ANN ARBOR, Mich. – A University of Michigan study recently published in Academic Emergency Medicine says that it is common for patients 65 and older to receive potentially inappropriate medications when treated in an emergency room.
Nearly 19.5 million older patients, or 16.8 percent of eligible emergency visits from 2000-2006, received one or more potentially inappropriate medications – or PIMs. The large sample of approximately 470,000 ED and outpatient clinic visits, corresponding to a national estimate of about 1.5 billion total visits, allowed the researchers to determine the extent of the problem nationwide.
“There are certain medications that probably are not good to give to older adults because the potential benefits are outweighed by potential problems,” says lead author, William J. Meurer, M.D., M.S., assistant professor, U-M Departments of Emergency Medicine and Neurology.
Researchers looked at a nationwide sample of emergency visits using data from the National Hospital Ambulatory Medical Care Survey, to see how many patients aged 65 and older sent home from the ED were prescribed potentially inappropriate medications.
Ten medications accounted for 86.5 percent of PIMs used in the ED. The five most common ones were promethazine, ketorolac, propoxyphene, meperidine, and diphenhydramine; and two of these – promethazine and ketorolac – accounted for nearly 40%.
Meurer suggested that further efforts are needed to educate doctors about the suitability of certain medications for older adults.
He also says the study showed that prescribing inappropriate medications was less likely to occur if a resident or intern was involved in the treatment, probably due to the fact that younger doctors have had recent training about medications.
There was substantial regional and hospital type (teaching vs. non-teaching) variability. PIMs were less likely to occur in visits to hospitals in the Northeast and twice as likely in other parts of the country. And receiving a potentially inappropriate medication was more likely to occur at for-profit hospitals.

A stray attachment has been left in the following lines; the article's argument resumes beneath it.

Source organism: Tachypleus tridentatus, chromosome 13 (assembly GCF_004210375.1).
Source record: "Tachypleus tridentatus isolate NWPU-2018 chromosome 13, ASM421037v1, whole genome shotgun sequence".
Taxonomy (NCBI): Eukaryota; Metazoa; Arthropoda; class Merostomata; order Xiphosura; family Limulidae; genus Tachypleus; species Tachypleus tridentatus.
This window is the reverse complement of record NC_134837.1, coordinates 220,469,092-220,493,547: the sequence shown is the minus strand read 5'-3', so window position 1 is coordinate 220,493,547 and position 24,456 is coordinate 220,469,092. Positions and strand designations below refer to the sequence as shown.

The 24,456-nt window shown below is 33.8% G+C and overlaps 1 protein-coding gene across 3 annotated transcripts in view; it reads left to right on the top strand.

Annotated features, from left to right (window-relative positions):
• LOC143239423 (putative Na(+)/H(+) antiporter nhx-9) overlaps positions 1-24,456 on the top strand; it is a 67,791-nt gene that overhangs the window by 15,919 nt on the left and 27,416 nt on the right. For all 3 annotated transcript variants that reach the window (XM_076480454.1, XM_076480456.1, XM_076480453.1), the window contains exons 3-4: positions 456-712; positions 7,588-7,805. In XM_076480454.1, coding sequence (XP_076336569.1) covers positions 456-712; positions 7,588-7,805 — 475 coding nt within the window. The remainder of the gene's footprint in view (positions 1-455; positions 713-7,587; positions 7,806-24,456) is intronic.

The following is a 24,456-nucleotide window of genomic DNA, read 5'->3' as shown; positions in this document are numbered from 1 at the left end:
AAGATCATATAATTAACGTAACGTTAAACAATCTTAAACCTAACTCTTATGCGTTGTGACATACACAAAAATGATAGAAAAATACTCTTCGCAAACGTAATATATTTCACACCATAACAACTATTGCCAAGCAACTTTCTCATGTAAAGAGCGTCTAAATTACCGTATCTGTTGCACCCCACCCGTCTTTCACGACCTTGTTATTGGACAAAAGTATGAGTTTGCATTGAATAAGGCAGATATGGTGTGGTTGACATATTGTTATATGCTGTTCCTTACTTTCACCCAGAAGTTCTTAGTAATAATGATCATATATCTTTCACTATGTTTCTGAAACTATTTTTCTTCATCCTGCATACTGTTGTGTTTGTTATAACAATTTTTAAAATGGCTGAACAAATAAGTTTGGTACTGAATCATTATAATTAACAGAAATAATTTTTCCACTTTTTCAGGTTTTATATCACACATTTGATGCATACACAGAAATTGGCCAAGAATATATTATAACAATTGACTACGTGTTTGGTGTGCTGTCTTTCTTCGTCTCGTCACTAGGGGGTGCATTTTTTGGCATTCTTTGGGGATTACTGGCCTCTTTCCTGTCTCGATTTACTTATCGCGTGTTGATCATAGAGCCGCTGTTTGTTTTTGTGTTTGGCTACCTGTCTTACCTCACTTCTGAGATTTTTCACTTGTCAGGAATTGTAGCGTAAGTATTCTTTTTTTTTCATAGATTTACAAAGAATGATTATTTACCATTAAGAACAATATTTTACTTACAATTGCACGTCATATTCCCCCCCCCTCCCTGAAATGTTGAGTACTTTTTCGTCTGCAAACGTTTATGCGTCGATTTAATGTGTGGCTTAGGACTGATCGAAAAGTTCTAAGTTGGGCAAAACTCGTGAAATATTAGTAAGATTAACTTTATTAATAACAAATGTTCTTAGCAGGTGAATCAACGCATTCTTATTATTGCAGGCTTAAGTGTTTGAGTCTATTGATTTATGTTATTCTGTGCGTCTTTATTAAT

The study did not explore the possibility of medication interactions, so it is possible that the potential harm by medications is underestimated.
Meurer offers the following advice to patients:
- Make sure you talk to your primary care physician, either during or after your ED visit.
- Know what medications and supplements you are taking and make sure the nurses and doctors at the ED know.
- Talk to the ED doctors and nurses about how long the medicines they have given you will affect you.
- Ask for a list of all medications that you received while at the ED before you leave the ED for home or to go to a bed in the hospital. The list should include information on the possible side effects of those medicines.
- If you leave the ED and then have an adverse event caused by medication, contact your physician immediately or go back to the emergency department.
- Be proactive with your pharmacy and make sure you understand what you are taking.
Additional authors: Tommy A. Potti; Kevin A. Kerber, M.D., M.S.; Comilla Sasson, M.D., M.S.; Michelle L. Macy, M.D., Brady T. West, M.S.; and Eve D. Losman, M.D. All are part of the University of Michigan Health System.
Funding: The authors have no conflicts of interest to report. Meurer and Potti received support from the Summer Research Training in Aging for Medical Students program from the Natioanl Institutes of Health, National Institutes of Aging.
Reference: Academic Emergency Medicine 2010; 17: 231-237